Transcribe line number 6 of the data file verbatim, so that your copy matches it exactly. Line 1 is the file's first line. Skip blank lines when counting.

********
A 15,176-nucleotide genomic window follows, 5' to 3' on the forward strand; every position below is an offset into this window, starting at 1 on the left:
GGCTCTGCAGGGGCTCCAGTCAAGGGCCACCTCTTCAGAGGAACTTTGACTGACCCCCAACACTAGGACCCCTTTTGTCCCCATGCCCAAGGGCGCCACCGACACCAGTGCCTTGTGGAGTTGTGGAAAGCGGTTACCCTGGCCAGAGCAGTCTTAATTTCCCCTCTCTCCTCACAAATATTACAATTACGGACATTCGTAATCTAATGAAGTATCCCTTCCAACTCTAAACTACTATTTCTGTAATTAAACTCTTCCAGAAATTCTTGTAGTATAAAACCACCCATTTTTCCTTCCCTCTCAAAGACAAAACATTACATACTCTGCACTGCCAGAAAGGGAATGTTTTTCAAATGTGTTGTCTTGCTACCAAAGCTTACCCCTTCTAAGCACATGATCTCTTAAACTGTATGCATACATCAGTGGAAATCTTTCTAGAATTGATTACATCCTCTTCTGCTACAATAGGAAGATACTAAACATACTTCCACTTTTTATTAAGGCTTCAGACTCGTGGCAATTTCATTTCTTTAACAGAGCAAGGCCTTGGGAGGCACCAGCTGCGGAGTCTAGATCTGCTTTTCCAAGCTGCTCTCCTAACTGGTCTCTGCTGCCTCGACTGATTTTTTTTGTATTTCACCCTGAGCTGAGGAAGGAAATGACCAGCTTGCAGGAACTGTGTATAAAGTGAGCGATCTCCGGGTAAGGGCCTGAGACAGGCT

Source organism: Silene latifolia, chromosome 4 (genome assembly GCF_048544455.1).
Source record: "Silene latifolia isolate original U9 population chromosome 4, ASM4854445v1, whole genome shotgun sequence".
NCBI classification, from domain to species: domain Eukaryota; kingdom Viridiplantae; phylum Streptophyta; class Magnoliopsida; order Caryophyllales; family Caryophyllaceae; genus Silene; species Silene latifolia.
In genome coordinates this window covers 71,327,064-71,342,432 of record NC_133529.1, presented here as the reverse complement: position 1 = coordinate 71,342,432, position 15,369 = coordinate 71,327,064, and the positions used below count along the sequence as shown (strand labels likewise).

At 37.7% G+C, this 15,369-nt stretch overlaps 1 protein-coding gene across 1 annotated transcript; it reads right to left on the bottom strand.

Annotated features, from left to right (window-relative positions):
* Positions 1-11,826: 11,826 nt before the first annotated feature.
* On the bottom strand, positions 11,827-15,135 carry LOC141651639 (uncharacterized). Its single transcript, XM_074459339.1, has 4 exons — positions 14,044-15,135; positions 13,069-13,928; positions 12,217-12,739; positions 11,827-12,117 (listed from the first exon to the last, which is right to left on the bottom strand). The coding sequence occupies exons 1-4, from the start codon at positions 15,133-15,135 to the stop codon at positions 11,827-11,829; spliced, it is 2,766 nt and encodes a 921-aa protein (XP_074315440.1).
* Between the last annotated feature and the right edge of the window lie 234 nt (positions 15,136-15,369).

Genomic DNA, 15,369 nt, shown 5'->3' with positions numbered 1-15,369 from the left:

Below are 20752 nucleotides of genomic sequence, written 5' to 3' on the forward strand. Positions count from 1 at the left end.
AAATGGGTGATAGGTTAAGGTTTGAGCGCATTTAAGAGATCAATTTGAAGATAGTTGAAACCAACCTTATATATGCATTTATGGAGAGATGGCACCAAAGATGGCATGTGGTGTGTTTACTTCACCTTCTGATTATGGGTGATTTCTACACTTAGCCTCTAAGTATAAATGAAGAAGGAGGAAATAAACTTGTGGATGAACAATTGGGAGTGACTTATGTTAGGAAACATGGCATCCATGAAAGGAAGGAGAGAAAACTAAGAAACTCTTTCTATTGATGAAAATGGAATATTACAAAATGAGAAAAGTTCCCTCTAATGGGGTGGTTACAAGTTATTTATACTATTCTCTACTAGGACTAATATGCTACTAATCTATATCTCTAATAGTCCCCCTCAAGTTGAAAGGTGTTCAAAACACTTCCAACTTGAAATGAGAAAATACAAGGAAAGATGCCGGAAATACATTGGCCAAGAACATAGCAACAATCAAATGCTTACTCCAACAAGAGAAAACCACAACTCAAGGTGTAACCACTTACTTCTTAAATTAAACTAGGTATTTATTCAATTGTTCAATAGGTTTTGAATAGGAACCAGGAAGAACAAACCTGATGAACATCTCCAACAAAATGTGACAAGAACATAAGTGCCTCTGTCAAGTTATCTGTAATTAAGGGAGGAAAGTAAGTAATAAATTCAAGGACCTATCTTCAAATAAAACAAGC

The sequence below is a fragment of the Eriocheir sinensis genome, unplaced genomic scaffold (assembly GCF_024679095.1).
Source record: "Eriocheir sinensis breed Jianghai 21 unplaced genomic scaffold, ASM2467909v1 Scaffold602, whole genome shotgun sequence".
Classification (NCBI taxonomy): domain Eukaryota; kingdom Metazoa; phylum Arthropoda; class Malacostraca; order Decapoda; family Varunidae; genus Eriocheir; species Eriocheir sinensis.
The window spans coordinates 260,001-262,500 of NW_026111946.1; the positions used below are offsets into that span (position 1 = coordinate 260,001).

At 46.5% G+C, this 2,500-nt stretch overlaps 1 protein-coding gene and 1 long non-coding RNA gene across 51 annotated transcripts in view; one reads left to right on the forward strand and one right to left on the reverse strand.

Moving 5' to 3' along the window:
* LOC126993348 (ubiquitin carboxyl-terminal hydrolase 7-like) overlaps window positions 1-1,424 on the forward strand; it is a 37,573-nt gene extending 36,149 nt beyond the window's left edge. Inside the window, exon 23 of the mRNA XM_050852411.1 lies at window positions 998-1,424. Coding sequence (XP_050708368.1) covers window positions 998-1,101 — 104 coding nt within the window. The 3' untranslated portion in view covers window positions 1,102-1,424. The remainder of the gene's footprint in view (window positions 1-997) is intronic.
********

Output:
In genome coordinates this window covers 71,327,064-71,342,432 of record NC_133529.1, presented here as the reverse complement: position 1 = coordinate 71,342,432, position 15,369 = coordinate 71,327,064, and the positions used below count along the sequence as shown (strand labels likewise).